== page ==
Theresa May needs to understand concerns over post-Brexit border
Theresa May will have been encouraged by the EU's decision to allow Brexit negotiations to move on to phase two but she must realise that, despite agreement on phase one, the border remains a huge issue with major ramifications as this process moves forward.
And while she has secured the support of the DUP - a pro-Brexit party - at Westminster, she should be acutely aware that the majority of people in Northern Ireland voted to remain in the EU and are deeply alarmed at what the future holds.
It is against this backdrop that Theresa May invited questions from Irish News readers on Brexit this week, a prime ministerial initiative that is unprecedented in terms of newspapers in the north.
Despite the short time scale and the busy festive period, readers responded in significant numbers to this opportunity, producing carefully thought out questions that showed a strong understanding of the key issues and a firm desire to engage on a matter that will affect the lives of every person on this island.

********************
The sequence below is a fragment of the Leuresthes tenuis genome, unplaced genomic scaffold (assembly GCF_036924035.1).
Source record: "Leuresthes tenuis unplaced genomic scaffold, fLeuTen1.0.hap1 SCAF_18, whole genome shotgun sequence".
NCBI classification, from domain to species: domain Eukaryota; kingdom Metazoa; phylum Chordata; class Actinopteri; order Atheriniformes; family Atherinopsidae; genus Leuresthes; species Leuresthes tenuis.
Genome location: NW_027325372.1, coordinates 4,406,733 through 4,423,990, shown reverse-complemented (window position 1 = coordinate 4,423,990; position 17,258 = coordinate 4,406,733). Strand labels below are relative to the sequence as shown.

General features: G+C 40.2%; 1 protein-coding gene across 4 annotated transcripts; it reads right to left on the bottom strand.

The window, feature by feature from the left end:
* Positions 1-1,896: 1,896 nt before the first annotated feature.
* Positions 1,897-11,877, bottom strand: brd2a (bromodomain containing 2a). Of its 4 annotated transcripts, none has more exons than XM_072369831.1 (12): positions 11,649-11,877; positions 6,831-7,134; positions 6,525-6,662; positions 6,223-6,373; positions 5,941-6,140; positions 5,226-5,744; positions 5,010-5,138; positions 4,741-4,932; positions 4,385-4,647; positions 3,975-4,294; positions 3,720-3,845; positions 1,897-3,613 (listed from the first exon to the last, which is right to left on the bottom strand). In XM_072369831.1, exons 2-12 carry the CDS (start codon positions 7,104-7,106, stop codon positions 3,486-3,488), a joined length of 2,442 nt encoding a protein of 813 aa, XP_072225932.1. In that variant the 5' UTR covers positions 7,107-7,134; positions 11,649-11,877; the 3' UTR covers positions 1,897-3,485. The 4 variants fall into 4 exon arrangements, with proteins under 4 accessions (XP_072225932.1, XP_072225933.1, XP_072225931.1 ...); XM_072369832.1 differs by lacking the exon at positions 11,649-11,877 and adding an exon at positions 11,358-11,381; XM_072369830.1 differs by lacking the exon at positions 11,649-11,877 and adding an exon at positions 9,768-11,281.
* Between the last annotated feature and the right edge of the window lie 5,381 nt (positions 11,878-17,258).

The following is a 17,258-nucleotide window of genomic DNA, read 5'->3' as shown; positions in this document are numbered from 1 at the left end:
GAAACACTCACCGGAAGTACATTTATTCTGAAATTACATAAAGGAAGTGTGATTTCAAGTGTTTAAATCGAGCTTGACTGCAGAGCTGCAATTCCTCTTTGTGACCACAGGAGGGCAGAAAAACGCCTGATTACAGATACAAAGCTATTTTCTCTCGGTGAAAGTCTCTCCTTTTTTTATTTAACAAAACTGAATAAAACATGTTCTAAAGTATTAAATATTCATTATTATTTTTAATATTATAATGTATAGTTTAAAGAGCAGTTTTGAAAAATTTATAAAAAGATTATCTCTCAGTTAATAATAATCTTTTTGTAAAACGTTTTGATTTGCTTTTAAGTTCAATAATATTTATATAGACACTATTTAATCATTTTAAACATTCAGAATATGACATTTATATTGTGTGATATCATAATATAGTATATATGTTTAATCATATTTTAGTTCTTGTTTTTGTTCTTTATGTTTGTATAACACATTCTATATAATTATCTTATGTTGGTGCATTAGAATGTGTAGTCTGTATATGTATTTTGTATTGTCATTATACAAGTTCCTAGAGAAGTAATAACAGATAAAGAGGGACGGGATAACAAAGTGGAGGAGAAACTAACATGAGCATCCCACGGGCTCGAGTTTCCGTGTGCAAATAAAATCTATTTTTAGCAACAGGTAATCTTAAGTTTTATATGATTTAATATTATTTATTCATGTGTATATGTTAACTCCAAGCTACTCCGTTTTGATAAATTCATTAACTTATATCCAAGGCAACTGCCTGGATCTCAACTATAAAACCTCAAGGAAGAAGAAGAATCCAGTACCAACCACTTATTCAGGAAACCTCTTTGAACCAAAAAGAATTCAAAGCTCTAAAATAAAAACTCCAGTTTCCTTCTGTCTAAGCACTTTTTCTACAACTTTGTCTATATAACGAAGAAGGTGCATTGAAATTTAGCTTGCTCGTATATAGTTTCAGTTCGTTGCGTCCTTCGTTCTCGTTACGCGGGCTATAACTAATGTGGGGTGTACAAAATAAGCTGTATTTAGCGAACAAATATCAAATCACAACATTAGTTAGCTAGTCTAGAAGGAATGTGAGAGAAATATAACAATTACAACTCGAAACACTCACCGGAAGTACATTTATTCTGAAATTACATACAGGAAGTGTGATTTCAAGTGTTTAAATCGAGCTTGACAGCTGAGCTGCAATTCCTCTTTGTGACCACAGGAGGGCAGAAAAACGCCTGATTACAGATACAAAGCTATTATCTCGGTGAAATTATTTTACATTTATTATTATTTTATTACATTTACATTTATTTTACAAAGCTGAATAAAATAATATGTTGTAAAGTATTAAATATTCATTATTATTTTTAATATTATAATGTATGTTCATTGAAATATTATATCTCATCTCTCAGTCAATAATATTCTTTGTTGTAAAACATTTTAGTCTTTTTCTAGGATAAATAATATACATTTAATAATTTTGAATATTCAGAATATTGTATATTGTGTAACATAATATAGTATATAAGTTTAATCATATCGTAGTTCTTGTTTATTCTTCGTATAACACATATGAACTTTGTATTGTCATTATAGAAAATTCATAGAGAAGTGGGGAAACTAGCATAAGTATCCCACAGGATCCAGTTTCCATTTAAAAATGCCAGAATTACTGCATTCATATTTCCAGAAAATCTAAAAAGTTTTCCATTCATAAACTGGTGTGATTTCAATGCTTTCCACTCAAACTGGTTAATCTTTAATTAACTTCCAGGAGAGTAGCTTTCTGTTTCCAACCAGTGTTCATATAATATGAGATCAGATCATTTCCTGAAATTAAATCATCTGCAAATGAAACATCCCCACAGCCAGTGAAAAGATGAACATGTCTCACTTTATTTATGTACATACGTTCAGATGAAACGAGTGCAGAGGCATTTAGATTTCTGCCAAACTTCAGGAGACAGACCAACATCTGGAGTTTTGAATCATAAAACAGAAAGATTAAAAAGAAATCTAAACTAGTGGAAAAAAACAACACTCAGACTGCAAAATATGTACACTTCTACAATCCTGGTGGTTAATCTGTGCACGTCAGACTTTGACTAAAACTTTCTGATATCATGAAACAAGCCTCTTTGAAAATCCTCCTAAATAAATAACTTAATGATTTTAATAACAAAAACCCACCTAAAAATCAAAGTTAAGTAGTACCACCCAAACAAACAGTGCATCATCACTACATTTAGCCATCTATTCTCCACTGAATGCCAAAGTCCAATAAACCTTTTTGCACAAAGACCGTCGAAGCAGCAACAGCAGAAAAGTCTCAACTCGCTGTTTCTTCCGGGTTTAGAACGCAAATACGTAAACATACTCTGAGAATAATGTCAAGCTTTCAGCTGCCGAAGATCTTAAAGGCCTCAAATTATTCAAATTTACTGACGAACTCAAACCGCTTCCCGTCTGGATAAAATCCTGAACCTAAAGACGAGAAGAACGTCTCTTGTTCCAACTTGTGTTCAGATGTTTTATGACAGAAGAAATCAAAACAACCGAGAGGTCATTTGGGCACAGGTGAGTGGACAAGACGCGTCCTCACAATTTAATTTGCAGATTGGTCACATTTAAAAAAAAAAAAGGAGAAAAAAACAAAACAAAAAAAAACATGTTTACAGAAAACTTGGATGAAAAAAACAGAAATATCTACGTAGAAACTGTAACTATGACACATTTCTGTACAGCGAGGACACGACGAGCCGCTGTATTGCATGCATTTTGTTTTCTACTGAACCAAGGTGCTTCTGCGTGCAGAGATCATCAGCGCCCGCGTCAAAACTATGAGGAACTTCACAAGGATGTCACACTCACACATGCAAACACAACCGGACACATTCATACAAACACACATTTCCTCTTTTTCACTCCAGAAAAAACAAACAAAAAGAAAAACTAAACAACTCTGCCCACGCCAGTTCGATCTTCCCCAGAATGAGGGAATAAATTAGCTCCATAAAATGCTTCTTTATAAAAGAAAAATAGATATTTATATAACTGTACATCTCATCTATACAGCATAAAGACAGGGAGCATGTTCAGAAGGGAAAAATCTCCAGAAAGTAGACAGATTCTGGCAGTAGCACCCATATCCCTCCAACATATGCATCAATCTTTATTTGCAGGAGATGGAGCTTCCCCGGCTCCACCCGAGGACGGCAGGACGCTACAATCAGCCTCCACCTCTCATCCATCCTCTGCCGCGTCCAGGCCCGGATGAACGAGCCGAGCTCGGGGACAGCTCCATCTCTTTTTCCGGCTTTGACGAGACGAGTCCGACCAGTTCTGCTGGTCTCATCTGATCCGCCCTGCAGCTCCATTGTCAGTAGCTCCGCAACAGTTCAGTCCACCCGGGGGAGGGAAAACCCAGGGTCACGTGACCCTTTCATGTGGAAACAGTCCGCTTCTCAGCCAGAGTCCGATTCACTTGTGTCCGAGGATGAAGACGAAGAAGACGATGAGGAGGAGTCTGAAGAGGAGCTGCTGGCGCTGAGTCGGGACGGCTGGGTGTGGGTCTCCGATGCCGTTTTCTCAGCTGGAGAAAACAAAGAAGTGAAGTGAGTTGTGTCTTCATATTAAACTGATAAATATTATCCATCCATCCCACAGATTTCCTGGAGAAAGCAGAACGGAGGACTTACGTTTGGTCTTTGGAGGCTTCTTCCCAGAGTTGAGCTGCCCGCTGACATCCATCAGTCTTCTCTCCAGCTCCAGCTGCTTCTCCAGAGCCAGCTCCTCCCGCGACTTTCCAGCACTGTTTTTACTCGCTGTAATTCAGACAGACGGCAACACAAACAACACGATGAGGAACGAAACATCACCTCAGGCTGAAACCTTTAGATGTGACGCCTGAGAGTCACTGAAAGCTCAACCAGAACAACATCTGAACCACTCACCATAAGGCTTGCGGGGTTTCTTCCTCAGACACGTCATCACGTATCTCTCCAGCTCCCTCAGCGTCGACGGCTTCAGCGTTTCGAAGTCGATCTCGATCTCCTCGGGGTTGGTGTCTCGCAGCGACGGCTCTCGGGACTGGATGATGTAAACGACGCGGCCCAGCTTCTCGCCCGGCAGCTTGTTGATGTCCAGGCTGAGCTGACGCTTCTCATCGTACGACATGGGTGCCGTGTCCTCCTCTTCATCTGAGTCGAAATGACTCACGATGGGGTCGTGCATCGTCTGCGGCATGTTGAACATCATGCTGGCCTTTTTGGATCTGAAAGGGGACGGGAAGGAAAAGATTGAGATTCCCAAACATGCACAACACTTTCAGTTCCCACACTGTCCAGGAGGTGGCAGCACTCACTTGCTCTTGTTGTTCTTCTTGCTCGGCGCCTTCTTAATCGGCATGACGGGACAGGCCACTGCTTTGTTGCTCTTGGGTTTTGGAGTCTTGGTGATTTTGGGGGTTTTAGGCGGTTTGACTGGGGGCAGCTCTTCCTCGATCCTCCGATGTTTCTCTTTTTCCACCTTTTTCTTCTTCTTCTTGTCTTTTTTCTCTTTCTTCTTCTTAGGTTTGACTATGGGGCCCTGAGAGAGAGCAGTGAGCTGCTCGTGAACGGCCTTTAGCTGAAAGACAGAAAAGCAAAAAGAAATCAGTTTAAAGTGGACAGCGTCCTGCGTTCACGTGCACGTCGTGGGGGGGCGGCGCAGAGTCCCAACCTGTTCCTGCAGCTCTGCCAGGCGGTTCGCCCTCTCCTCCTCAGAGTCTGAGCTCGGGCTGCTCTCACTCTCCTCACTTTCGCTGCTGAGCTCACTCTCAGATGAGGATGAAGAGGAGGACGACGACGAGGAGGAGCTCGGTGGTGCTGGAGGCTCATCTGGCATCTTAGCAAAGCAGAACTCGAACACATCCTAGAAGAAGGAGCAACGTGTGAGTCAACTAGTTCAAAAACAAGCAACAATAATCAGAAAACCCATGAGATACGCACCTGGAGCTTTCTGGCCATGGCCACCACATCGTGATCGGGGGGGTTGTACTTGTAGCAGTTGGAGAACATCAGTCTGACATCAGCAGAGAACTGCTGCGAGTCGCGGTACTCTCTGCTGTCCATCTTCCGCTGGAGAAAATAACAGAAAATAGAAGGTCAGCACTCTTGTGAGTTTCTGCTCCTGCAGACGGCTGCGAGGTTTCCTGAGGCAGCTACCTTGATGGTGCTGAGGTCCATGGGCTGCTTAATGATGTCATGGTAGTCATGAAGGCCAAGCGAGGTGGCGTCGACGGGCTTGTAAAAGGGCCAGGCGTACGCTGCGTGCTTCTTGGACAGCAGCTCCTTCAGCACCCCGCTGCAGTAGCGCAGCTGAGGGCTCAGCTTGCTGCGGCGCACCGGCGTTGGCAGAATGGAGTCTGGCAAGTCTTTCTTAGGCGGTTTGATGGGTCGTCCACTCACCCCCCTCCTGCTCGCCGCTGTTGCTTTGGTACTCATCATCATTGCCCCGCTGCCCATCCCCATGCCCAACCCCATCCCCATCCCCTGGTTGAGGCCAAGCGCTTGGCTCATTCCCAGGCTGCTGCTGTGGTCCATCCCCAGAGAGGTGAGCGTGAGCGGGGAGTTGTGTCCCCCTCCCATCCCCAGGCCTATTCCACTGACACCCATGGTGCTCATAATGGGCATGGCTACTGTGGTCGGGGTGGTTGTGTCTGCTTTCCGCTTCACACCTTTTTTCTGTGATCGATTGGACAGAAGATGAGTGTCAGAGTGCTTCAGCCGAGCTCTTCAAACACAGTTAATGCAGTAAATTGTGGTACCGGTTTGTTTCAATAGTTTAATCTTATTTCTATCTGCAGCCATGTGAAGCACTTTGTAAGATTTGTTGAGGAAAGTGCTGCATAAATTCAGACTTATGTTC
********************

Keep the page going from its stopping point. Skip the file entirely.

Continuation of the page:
It is clear from our readers that the border and any potential change to the free movement of people and goods, is of crucial concern.
Mrs May's answers offered the assurance that journeys `will continue to be seamless and there will be no border checks.'
The prime minister ruled out any kind of hard border but also insisted there would be no second referendum on the Brexit deal.
Of course, it remains to be seen what impact trade arrangements that are still to be negotiated will have on businesses, particularly those with a cross-border dimension. In that respect, detail and clarity are still in short supply.
Ultimately, many people in Northern Ireland will suspend judgment on what has been promised until the final deal is signed.
There is still much to be decided and at the very least, the British government should make sure the Brexit secretary makes a visit to the border to hear for himself the concerns of people who live and work there.